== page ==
Battelle scientists are leading a search for sites where companies can pump fracking waste underground in Ohio, Pennsylvania and West Virginia. But at least one Huron County official said "it just doesn't seem like a good idea."
Carl Essex, engineer's assistant with the engineer's office and highway department, said the operation would be tough on rural counties.
"It's especially tough on the road system because we're talking hundreds and hundreds of these trucks," Essex said, adding they would carry between 8,000 and 8,500 gallons of the waste. He also said those responsible for fracking operations should also be responsible for what comes out on the other end.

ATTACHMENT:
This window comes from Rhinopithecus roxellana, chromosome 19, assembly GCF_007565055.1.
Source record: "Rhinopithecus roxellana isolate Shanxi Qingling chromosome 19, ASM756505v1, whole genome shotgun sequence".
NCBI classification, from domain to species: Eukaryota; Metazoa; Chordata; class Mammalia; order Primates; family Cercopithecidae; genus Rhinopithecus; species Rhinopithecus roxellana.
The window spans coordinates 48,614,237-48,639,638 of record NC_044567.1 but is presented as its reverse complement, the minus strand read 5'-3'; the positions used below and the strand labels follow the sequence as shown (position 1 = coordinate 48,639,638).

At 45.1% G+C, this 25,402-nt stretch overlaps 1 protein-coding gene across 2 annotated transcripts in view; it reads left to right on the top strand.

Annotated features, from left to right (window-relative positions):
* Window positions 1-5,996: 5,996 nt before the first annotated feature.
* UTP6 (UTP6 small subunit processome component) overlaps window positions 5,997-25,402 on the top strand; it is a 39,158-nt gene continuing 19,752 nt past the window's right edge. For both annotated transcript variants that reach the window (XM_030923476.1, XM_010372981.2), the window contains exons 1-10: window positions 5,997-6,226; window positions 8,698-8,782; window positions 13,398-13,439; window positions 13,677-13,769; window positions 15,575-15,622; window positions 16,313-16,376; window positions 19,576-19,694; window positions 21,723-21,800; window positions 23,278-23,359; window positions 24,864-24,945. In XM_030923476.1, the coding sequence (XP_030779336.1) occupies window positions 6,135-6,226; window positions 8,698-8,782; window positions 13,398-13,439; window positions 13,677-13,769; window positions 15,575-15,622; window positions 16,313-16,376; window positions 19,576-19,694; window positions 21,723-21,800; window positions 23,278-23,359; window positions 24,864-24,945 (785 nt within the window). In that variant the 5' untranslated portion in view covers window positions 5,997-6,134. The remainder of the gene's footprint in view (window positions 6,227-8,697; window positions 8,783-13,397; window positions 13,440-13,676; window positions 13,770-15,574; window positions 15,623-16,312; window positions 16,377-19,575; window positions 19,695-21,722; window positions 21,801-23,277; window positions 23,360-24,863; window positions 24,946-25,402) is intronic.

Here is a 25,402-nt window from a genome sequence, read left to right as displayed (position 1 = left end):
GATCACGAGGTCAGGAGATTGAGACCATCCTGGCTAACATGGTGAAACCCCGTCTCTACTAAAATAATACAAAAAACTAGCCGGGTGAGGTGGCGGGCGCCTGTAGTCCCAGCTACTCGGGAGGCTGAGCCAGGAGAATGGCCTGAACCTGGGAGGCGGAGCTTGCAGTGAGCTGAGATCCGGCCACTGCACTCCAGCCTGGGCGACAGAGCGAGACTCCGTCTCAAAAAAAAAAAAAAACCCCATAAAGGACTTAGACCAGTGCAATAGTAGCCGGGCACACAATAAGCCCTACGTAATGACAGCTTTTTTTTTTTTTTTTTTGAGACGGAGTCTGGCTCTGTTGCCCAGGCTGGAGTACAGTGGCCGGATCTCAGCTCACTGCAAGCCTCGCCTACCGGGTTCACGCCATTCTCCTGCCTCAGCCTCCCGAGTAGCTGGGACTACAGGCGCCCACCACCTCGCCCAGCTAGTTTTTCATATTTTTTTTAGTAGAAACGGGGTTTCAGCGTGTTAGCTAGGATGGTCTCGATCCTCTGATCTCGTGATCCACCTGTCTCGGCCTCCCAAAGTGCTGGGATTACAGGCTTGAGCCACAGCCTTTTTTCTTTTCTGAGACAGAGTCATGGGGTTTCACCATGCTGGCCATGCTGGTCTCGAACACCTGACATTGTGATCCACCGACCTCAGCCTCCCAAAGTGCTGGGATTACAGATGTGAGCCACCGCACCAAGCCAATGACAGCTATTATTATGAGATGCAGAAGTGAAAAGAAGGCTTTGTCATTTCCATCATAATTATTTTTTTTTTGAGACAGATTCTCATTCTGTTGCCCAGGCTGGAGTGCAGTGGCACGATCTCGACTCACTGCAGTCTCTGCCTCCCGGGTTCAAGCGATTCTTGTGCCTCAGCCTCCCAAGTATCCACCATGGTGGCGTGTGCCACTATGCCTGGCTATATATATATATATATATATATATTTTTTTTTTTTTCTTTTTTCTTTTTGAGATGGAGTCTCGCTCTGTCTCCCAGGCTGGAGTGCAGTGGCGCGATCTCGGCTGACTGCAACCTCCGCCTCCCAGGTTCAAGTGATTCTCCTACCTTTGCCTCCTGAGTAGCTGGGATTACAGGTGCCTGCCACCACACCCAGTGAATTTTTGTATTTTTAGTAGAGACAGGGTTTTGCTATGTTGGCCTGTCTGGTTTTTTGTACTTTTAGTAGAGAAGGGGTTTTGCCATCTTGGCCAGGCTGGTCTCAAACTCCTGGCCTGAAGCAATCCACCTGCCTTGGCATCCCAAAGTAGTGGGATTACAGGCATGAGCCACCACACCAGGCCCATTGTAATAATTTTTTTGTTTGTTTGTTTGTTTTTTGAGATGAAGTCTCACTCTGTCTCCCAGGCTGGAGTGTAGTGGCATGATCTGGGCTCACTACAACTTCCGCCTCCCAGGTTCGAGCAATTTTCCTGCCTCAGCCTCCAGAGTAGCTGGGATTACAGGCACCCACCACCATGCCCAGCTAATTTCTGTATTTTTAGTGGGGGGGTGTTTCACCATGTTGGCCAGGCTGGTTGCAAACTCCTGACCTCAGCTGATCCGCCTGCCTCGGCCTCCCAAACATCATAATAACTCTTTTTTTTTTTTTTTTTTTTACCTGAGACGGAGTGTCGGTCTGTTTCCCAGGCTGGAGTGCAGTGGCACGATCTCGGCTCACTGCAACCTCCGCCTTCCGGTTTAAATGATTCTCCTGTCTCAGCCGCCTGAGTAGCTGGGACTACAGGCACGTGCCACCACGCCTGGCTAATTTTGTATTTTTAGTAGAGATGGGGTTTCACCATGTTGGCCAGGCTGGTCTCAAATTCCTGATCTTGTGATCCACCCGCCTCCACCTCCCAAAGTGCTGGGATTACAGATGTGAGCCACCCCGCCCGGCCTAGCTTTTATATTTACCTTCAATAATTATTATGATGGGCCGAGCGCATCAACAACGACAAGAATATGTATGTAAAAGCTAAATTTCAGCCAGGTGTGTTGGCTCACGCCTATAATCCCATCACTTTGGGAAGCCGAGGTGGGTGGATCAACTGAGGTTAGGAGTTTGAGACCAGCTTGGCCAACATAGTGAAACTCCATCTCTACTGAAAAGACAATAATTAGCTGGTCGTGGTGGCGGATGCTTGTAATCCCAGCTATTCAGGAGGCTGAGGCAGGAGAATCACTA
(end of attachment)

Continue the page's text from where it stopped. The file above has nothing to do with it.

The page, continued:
"If you're making profit from fracking on your large tact of property, you ought to be responsible for taking care of the waste on that same property," Essex said.
The county official said fracking operations also could affect the Earth's movement.
A story about this subject was published in Saturday's Norwalk Reflector.